Your Energy Connection
By Greg Siller – Pro Learning Systems
The body has two main energy systems that work together to fuel a players’ hockey performance; aerobic and anaerobic. The aerobic system provides energy for low and moderate intensity action, helps the body recover from fatigue, increases the body’s cooling efficiency, and helps reduce body fat. A one hour bike ride at a comfortable pace would be fueled mainly by your aerobic system. The anaerobic system produces energy very quickly to meet the demands of intense action such as a slapshot, skating hard during a breakaway, chasing an opponent, or stopping and starting quickly. These two energy systems work together with your heart, lungs, blood, muscles, and other components to provide you with a complete energy connection.
According to Peter Twist, in his book Complete Conditioning for Ice Hockey, there are two ways to increase aerobic conditioning; through both continuous and intermittent exercises. Players should first use 30-60 minutes of moderately paced (75-85% of your maximum heart rate) continuous aerobic conditioning to build up a base of fitness; which would typically be done during the pre-season. Once players have achieved a solid base, aerobic training can continue with intermittent aerobic conditioning, performed during the season. This intermittent conditioning focuses on using a series of 2-3 minute, high intensity exercises (5 beats below maximum heart rate), interspersed with 2-3 minutes of active rest (i.e., slow skating, walking, slow bike riding). Both continuous and intermittent aerobic conditioning helps improve your energy system by raising the lactate threshold of muscles, which ultimately enables players to perform at higher intensities for longer periods of time.
Since rink time is a limited and costly commodity, aerobic conditioning is most effectively developed as part of an off-rink dryland training program. It can also consist of street cycling, stationary cycling, swimming, stair-climbing, moderate-and fast-paced walking, inline skating, hiking, and running. Participation in non-hockey sports such as lacrosse, soccer and basketball will also provide aerobic benefits to hockey players. During practices, aerobic conditioning needs to be tailored according to the intensity and frequency of games. On-rink aerobic drills can include figure-8 skating drills and circle drills, either with or without the puck.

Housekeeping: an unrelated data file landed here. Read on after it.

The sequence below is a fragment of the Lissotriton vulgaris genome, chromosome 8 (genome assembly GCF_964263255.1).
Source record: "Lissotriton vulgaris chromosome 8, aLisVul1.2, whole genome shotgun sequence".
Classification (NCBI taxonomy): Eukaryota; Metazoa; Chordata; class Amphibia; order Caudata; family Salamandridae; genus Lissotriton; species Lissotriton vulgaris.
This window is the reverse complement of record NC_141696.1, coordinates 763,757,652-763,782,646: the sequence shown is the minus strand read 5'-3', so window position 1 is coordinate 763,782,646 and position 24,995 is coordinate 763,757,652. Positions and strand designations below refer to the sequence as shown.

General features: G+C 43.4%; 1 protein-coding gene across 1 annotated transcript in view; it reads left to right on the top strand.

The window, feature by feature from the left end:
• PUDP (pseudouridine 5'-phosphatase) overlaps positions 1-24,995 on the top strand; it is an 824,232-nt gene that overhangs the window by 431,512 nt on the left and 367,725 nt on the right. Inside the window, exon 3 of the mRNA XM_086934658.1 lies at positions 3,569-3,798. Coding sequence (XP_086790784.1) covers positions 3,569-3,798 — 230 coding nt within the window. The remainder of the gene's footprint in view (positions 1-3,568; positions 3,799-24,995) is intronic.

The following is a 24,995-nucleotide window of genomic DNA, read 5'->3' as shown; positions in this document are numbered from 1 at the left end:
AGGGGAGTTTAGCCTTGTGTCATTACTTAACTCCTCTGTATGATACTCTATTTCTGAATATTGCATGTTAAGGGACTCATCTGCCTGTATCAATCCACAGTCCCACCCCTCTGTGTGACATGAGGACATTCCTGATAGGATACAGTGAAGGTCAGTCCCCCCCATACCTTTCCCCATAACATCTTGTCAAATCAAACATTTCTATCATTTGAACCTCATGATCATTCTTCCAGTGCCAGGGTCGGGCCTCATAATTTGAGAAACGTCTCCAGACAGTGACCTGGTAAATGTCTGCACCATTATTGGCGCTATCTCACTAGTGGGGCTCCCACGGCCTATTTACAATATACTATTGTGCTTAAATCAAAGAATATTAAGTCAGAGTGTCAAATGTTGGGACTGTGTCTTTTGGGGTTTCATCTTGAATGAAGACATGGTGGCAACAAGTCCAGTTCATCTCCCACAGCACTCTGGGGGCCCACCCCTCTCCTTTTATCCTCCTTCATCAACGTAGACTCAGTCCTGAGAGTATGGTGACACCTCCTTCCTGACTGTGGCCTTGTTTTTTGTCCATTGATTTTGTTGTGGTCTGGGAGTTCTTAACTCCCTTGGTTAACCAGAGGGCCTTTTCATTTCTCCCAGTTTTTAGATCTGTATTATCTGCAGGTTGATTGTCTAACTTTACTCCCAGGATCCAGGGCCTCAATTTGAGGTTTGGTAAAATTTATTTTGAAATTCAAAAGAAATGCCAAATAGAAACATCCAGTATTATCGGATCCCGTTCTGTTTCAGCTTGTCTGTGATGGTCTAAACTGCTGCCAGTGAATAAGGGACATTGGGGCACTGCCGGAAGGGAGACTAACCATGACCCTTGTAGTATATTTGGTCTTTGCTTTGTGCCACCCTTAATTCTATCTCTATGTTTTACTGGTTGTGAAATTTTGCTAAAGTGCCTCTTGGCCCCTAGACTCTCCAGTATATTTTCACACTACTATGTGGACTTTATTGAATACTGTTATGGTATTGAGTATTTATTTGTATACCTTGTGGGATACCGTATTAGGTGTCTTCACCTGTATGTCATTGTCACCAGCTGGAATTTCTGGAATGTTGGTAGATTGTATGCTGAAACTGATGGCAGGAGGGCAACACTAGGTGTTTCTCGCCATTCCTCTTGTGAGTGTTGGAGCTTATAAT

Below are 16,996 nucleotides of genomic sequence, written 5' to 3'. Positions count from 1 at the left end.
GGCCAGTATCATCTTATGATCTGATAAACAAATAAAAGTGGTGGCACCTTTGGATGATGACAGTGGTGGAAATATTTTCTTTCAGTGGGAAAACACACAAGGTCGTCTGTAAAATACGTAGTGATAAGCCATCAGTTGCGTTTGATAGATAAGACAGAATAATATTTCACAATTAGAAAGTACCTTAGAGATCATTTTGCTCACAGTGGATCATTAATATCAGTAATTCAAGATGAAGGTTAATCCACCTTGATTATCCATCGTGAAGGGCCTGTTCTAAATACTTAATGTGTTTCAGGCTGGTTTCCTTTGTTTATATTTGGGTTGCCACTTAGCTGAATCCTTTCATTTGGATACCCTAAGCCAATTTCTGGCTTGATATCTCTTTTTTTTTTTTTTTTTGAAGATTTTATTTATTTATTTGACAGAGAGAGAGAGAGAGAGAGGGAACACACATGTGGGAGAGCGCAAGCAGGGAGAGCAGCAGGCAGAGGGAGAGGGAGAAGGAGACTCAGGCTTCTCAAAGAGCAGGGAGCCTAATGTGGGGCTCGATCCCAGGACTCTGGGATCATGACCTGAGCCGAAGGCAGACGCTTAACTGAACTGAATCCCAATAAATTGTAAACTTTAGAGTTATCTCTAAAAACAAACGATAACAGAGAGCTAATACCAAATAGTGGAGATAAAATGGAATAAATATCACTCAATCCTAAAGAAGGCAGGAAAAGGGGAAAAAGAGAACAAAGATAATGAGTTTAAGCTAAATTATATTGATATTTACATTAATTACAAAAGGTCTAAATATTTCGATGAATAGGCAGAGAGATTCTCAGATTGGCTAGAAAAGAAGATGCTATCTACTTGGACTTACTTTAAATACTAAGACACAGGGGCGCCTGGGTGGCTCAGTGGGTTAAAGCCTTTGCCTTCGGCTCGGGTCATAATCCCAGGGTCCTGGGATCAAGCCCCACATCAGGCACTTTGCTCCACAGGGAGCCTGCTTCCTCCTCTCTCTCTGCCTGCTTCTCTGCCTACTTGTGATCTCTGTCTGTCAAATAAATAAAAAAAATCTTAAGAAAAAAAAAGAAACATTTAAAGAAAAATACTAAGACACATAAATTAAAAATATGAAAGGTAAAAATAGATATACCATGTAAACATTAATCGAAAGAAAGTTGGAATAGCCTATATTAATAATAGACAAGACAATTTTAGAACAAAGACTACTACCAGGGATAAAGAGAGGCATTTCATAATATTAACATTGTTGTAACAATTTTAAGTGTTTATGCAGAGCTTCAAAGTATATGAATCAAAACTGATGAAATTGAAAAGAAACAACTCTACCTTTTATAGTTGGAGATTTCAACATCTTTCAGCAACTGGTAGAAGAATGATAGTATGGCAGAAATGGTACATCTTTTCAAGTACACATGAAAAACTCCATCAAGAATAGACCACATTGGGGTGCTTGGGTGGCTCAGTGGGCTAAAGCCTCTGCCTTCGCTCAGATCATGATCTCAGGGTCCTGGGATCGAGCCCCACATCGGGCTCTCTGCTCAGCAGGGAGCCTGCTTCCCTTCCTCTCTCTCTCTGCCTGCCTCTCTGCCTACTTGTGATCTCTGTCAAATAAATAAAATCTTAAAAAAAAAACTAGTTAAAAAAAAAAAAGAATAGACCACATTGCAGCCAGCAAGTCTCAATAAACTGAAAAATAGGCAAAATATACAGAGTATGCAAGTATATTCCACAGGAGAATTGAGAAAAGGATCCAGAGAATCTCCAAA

The anaerobic energy system (ATP-PC and Anaerobic Glycolysis) provides the major source of energy during a typical hockey game according to Twist. Both anaerobic systems should utilize interval exercises to improve conditioning. The ATP-PC system provides the most immediate form of energy. It is used for instantaneous bursts of maximum intensity for up to 10 seconds. Exercises designed to increase ATP-PC conditioning involve stair sprinting, plyometrics, explosive strength training, quickness, speed, and agility drills. Exercises should consist of 10 reps, a working interval of 5-10 seconds, and a rest interval of 1:5 (rest interval is 5 times the working interval). The anaerobic glycolysis system provides energy production for up to 120 seconds, depending on intensity, but peaks at 30-45 seconds. This is why typical hockey shifts (in stop-time games) average about 45 seconds in duration. Intense shifts that last much longer will have players showing fatigue, lower effort, and deteriorating skill execution. Exercises designed to increase anaerobic glycolysis conditioning involve stationary bike sprints, cycling sprints, inline skating sprints, hill running, and 400-yard running sprints. Exercises should consist of 6-10 reps, a working interval of 30-45 seconds, and a rest interval of 1:5 or 1:4 initially—decreasing to 1:3 or 1:2 depending on a players’ ability to sustain full-out efforts for 30-45-seconds.
As with aerobic conditioning, anaerobic conditioning can be developed as part of an off-rink dryland training program. As part of an on-rink practice, ATP-PC conditioning can consist of 5-10 second drills such as sprint relays. Anaerobic glycolysis conditioning can consist of 30-45 second drills such as two-player skate/shoot drills, line drills, and two-lap paced drills.